The zainichi Koreans are those with a Japanese upbringing and who were born in Japan. They are the largest ethnic group in Japan. Many of the Koreans in Japan live in the Kansai plain surrounding the city of Osaka.
This community dates back to the end of the 19th century. Since the Meiji Restoration (1868) Koreans have suffered oppression from the Japanese by colonialism. In the period when Japan occupied the Korean Peninsula before and during World War II, many Koreans were brought to Japan as forced labour to replace the Japanese men who had joined the army. Of the roughly four million Koreans transported to Japan to serve as industrial labourers without pay in colonial times, a half-million remained in Japan. During World War II Koreans were expected to work without pay, and afterwards when they were paid it was for a lesser sum than a Japanese worker would earn.
When Japan lost the war, Koreans theoretically became free people because the Japanese government did not want to give them reparations. The government effectively wanted them to leave Japan and did not want to recognise them as a group of people who have the right to live in Japan.
For a long time, Koreans suffered oppression from the Japanese and the forced acculturation of Koreans into Japanese society has resulted in destruction of their Korean identity. This has lead to an 'internalised' Japanese culture being adopted by these Koreans. As the population of younger zainichi Koreans increases, their lives have become much more integrated into Japanese society and they have fewer chances of being accustomed with Korean culture. This can create inferiority complexes about Korean ethnicity mainly due to racial discrimination in the formative years of youth.
However, aspects of the Korean culture have survived and do flourish. The existence of Korean temples in Japan provides the Korean minority with an alternative to Japanese religious institutions and this reverses the usual hierarchy in which Koreans defer to the Japanese. The temples form the Korean minority's social life, and they exclude the Japanese so that in temple worship Koreans can act entirely independently of the Japanese. The assimilation of Koreans into the Japanese mainstream is resisted in this way.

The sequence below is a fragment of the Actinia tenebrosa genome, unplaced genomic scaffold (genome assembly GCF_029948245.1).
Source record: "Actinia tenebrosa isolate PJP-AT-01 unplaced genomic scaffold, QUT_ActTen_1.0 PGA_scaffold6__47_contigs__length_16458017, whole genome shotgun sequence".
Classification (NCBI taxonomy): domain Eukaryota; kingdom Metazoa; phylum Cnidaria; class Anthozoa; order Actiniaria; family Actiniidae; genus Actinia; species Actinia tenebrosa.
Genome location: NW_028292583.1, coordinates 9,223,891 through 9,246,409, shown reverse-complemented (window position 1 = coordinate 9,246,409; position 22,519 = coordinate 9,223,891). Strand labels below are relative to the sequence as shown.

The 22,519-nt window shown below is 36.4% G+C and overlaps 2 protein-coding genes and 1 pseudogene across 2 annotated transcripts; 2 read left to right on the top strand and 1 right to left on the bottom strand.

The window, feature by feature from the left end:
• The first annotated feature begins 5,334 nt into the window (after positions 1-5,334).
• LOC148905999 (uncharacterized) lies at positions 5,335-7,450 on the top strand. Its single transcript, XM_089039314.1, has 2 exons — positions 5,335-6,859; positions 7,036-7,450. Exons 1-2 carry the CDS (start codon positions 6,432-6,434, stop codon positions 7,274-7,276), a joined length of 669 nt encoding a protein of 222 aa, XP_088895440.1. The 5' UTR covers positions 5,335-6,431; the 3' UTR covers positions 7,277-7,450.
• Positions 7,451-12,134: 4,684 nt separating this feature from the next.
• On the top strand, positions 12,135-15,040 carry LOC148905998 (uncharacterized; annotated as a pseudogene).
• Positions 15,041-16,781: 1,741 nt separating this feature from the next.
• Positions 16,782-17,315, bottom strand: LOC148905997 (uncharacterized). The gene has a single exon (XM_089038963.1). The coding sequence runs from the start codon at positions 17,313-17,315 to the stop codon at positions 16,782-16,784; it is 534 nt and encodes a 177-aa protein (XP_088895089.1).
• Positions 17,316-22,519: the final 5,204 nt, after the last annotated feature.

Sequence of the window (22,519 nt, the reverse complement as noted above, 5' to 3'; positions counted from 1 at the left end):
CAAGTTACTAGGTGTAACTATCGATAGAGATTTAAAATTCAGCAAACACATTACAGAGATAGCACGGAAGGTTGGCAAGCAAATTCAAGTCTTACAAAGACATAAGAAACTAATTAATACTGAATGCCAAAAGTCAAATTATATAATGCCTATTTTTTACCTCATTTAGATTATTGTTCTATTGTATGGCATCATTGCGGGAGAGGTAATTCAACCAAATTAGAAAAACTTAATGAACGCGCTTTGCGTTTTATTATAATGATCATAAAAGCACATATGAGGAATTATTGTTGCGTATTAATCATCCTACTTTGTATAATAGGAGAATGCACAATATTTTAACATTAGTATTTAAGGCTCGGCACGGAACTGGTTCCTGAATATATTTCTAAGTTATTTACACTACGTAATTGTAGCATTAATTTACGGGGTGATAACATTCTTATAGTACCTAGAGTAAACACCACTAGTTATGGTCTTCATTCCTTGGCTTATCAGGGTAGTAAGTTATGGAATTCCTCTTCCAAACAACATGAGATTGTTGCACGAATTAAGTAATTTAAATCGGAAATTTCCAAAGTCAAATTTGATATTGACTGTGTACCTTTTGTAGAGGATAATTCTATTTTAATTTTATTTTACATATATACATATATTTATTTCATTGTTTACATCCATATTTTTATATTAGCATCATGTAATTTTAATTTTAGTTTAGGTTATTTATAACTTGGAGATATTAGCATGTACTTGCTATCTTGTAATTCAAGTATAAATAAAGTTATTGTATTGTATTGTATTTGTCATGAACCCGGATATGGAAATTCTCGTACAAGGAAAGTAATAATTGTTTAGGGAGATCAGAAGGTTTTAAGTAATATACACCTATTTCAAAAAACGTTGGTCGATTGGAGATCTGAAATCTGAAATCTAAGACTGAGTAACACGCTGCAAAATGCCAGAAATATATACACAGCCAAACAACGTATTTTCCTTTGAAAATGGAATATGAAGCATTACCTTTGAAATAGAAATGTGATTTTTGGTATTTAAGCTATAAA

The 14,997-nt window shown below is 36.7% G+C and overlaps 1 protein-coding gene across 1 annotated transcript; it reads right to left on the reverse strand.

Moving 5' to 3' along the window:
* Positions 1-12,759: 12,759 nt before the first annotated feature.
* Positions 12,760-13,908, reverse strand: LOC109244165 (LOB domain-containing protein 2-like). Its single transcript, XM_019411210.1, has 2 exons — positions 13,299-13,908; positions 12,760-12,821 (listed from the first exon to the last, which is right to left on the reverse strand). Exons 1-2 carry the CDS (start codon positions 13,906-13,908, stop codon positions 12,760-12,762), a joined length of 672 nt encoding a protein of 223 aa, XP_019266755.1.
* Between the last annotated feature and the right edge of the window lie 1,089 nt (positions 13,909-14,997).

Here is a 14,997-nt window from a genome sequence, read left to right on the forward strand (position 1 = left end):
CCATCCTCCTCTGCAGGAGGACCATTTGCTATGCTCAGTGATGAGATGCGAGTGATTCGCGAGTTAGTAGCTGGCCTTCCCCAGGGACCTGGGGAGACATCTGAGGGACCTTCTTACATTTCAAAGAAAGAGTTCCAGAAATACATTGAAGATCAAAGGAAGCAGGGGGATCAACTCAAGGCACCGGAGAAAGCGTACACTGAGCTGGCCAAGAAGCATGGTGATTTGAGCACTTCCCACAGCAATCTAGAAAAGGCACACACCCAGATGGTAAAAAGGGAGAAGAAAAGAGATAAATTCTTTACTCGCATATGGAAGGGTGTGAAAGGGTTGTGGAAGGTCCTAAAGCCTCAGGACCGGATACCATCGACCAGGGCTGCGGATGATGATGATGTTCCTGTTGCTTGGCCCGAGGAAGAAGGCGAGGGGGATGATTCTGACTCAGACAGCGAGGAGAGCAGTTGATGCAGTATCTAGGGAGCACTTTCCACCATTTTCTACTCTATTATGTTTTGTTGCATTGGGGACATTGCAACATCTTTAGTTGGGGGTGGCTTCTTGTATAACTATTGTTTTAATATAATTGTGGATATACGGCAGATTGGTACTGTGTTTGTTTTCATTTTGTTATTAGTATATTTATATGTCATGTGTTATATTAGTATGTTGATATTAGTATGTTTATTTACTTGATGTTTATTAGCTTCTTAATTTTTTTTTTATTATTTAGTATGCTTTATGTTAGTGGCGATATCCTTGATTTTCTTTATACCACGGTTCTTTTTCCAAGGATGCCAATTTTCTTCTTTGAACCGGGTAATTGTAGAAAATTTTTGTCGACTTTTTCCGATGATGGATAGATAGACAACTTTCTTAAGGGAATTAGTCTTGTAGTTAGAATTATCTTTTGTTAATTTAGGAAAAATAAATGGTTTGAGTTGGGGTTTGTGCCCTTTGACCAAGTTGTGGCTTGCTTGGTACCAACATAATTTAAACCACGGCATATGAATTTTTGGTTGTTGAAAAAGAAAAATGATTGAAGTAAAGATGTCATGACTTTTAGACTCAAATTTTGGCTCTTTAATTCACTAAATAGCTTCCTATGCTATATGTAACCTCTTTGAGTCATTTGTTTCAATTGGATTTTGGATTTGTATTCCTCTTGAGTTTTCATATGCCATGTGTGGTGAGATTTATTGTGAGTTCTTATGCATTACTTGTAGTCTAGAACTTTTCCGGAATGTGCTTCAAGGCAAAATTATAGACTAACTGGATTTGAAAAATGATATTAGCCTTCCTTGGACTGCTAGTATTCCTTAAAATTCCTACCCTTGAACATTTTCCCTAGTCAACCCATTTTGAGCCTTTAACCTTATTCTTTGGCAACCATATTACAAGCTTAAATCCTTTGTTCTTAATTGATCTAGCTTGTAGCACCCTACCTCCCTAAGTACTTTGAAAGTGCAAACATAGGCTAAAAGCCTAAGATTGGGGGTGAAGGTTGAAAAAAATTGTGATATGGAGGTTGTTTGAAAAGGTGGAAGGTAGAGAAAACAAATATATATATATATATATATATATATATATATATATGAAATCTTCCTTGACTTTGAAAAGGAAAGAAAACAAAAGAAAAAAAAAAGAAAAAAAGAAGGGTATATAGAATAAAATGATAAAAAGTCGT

Similarly, Koreans in Japan have established other separate institutions, including schools from elementary to university level, and financial institutions and other enterprises. The United Nations Sub-Commission on the Promotion and Protection of Human Rights in August 2001 has also urged the Japanese government to officially recognise minority schools, in particular Korean schools, and to assist them by way of subsidies and financial help. The UN body also stated that Japan must recognise graduate certificates from Korean schools - all of which already adhere to the Japanese educational system and curriculum - for Japanese university entrance purposes.
Koreans have been unfairly treated in Japan, even if a person's family has lived in Japan for generations. Discrimination continued even after the Japanese domination of their homeland ended. Koreans were regarded as second class citizens. They faced considerable discrimination in education, employment and housing prospects. Intermarriage is not encouraged by the Japanese. There is an ill conceived view by some Japanese that Koreans are only foreigners who will eventually leave.
In the past it was difficult for Koreans to achieve white-collar status. Now they are represented in the academic and other professions, and even in the membership of the Liberal Democratic Party which is the prevailing political party in Japan. Japanese society today discriminates much less against Koreans and there has been a tendency recently for Koreans to simply to call themselves 'Koreans living in Japan'. Those seeking Japanese citizenship are no longer trying to hide their Korean identity but simply choosing to live as 'Korean Japanese' for practical purposes.
Click here to read the interview Informing Ignorance, Erasing Shame by Lee Yumi a Korean Human Rights Activist in Japan.
Yasunori Fukuoka and Yukiko Tsujiyama describe Koreans in Japan as falling into 4 types. Click this link to read their article called MINTOHREN: Young Koreans Against Ethnic Discrimination in Japan.